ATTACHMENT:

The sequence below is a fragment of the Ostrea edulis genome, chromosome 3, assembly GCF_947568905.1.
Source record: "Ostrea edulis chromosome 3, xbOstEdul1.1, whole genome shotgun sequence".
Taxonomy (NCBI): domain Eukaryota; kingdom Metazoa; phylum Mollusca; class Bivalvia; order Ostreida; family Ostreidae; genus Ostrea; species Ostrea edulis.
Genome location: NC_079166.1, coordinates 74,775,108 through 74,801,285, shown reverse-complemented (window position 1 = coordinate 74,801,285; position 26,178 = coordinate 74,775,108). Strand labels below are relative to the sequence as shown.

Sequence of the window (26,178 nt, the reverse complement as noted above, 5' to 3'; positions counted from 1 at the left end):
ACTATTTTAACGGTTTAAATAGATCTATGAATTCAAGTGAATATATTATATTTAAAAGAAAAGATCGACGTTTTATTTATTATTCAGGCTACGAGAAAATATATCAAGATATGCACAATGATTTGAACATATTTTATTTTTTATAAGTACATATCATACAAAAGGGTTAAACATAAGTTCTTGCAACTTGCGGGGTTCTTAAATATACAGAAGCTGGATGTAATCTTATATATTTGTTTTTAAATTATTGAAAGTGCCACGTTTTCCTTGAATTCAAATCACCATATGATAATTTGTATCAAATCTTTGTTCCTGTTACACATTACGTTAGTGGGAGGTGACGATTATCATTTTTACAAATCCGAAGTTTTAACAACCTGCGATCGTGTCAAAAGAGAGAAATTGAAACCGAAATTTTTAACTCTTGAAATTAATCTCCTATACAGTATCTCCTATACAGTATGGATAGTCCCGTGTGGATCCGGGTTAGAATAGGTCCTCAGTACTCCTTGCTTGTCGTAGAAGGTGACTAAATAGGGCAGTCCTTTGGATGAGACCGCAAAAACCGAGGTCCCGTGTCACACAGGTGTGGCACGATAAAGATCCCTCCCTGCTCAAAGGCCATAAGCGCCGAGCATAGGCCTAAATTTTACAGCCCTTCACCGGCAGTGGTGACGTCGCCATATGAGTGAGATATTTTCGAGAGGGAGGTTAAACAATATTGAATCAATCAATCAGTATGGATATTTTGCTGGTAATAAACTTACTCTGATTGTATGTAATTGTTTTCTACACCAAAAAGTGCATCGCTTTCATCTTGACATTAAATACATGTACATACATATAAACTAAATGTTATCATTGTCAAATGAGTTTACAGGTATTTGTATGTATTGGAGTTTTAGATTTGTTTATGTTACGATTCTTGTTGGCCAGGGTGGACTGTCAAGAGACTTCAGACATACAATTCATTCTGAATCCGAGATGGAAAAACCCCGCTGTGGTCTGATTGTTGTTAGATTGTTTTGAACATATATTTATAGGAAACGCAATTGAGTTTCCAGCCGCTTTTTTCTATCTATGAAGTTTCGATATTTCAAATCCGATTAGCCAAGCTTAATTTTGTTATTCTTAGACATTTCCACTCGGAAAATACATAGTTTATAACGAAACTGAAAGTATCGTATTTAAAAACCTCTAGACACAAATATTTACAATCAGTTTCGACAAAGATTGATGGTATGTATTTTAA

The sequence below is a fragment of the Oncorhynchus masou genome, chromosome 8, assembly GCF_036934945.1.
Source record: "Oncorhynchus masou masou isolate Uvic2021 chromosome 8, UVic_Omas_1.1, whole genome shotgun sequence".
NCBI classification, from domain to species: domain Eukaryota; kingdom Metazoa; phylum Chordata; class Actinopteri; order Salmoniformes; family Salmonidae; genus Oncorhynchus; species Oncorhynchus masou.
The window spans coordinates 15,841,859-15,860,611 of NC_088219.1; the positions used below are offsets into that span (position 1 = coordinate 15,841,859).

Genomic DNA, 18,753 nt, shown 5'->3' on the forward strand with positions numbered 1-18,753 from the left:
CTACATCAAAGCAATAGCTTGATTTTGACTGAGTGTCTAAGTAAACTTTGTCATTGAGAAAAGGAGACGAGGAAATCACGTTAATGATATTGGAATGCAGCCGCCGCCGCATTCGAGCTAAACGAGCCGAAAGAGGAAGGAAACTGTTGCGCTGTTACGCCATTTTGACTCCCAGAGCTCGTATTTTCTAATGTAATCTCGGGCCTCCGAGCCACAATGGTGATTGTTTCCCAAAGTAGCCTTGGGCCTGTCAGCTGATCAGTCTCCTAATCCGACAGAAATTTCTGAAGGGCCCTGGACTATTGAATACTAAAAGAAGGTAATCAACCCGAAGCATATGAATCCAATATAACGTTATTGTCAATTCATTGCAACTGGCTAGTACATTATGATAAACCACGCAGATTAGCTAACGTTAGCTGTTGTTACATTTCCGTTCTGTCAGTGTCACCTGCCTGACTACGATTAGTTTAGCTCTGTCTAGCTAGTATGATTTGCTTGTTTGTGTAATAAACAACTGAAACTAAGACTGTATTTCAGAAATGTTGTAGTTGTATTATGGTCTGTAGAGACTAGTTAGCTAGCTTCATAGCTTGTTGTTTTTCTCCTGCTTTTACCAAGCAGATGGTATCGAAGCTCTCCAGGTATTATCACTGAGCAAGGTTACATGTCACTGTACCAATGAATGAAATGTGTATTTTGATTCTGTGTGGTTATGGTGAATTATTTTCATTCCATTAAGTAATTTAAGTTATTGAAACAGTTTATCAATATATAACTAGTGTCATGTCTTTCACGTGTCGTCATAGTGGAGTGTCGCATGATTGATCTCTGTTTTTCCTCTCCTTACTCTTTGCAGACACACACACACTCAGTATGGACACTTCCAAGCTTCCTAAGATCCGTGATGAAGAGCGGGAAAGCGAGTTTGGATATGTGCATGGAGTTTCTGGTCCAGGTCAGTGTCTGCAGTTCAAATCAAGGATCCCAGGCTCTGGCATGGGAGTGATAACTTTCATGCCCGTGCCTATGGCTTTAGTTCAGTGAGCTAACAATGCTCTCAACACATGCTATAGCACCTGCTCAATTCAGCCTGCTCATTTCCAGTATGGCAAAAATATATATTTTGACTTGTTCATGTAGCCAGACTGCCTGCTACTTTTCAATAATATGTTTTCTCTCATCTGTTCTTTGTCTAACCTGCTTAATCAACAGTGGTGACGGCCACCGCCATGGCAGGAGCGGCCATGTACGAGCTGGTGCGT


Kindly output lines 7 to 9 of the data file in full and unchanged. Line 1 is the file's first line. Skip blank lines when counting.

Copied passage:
The sequence below is a fragment of the Oncorhynchus masou genome, chromosome 8, assembly GCF_036934945.1.
Source record: "Oncorhynchus masou masou isolate Uvic2021 chromosome 8, UVic_Omas_1.1, whole genome shotgun sequence".
NCBI classification, from domain to species: domain Eukaryota; kingdom Metazoa; phylum Chordata; class Actinopteri; order Salmoniformes; family Salmonidae; genus Oncorhynchus; species Oncorhynchus masou.